Time, mileage and the operating environment are all factors that affect the service life of parts in the brake system.  Brake fluid is hygroscopic and absorbs moisture over time. As moisture accumulates in the fluid, it increases the risk of internal corrosion inside the calipers, wheel cylinders, steel brake lines, master cylinder and ABS solenoid valves.

Because of this, it’s not unusual to find corrosion-related failures in these components in high mileage vehicles that are operated in wet climates. Recommending a fluid flush for preventive maintenance would therefore be a valid suggestion.

And, if the fluid is more than three or four years old, changing it when the linings are replaced or other brake work is
 performed would be a good idea.

Many technicians recommend rebuilding or replacing calipers and wheel cylinders as part of a complete brake job — and with good reason. Over time, rubber seals on caliper and wheel cylinder pistons harden and lose elasticity.  This may cause the seal to leak.

Corrosion inside the piston bore can also accelerate seal wear. Pushing the caliper pistons back in their bores also causes the seals to rub against an area on the piston that may have become corroded and rough, which can accelerate seal wear, too.

So even if the caliper or wheel cylinder is not leaking when you replace the linings, eventually it will leak. Since there’s no way to know how long it will be before the brakes are serviced again, many technicians think that rebuilding or replacing these parts to restore the system to like-new condition  reduces the risk of brake-related problems down the road — and they are right.

The point here is components in the brake system wear at different rates which cannot be predicted by time or mileage alone. That’s why a thorough inspection of the entire brake system is so important any time brake work is needed, or any time the brakes are experiencing a problem (noise, pulling, dragging, soft pedal, etc.).

A complete brake job, therefore, is (1) inspecting the entire brake system to determine the condition of all its major components so (2) you can recommend any repairs that are necessary to restore the brakes to
proper operating condition for safe driving.

Inspection Tips
The brakes are the most important safety system on a vehicle, so a complete brake job should cover every aspect of the system.  It should start with a thorough visual inspection of the entire brake system.

This includes measuring lining thickness front and rear (which will require pulling BOTH rear drums), the condition of the lines, hoses, calipers and wheel cylinders, the appearance and condition of the brake fluid, checking pedal feel and travel, and the brake and ABS warning lights (lights should come on then go out when the ignition is turned on).  Only after the inspection has been completed should any repair recommendations be made.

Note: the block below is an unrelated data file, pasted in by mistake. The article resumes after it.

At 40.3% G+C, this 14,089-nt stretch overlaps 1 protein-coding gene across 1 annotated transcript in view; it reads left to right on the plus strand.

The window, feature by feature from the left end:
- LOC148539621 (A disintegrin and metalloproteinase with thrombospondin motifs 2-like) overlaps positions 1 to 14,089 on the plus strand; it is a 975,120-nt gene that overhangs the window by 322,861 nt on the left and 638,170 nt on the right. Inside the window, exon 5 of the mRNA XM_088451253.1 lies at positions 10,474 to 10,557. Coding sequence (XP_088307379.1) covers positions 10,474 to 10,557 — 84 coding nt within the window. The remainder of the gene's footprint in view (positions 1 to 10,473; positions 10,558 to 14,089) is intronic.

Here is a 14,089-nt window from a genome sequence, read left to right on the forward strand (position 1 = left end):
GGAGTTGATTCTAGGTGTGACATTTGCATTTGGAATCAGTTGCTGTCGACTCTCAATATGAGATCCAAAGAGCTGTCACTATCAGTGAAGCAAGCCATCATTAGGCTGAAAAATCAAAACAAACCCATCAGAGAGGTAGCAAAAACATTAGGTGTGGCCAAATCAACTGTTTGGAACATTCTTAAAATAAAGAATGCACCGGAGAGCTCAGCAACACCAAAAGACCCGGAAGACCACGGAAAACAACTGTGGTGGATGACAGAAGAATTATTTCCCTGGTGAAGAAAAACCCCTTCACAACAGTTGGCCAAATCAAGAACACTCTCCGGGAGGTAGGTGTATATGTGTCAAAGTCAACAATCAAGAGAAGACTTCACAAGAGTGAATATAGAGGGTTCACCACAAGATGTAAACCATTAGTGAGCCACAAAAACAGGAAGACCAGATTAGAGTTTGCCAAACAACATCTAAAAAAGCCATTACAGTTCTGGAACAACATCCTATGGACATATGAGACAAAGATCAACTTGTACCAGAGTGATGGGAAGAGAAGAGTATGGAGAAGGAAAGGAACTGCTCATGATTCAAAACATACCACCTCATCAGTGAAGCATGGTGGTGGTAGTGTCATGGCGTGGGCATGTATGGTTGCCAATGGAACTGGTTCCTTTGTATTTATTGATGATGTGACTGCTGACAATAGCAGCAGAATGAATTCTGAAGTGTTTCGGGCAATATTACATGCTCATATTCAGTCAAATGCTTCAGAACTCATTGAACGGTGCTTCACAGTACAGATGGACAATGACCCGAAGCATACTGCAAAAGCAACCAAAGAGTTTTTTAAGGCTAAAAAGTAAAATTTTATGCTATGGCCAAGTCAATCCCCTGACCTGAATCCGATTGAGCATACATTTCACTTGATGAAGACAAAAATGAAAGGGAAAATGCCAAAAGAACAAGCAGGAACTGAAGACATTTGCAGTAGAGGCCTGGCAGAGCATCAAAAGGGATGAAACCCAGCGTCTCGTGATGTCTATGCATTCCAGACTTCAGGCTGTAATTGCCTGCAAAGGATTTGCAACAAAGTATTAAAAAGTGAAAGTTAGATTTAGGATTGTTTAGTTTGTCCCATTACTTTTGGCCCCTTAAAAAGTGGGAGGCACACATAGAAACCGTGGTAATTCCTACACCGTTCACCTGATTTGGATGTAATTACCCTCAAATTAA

The ABS system is often overlooked when doing brake work on late model cars. If the ABS warning light is on, there is a fault that needs to be investigated. This will require plugging a scan tool into the vehicle’s diagnostic connector to read out the diagnostic trouble code(s).  If the light is out (and is not burned out), it’s usually safe to assume the ABS system is functioning properly — unless the vehicle has been experiencing any unusual brake problems or the ABS system has been kicking in unnecessarily when braking normally on dry pavement. There may be an issue that will require additional diagnosis.

A test drive is an excellent way to evaluate overall brake performance. Unfortunately, many techs don’t have the time to test drive every vehicle they work on.  Because of this, problems may be overlooked that may cause a comeback later.

The “Complete” List
Once the entire brake system has been inspected, a recommendation to the vehicle’s owner can be made as to what parts needs to be replaced. In most instances, a “complete” brake job will include the following:
• New linings front and rear.
• Resurfacing both rotors and drums (or replacing them if worn, cracked or hard spots are found).
• Replacing drum hardware and caliper bushings/pins/sleeves.
• Rebuilding or replacing calipers and wheel cylinders (depending on mileage and condition).
• Maybe replacing some brake hoses and/or the master cylinder (if leaks or problems are found).
• Test the brake fluid and, if necessary, flush the brake fluid and bleed all the lines.
• Inspecting wheel bearings (repacking on older vehicles).
• Lubricating all critical areas such as caliper slides and shoe pads with high temperature brake lubricant.
• Checking and adjusting the parking brake.
• Checking the ABS system for any fault codes, or replacing any faulty ABS components as needed (wheel speed sensors, hydraulic modulator, accumulator, pump or relay).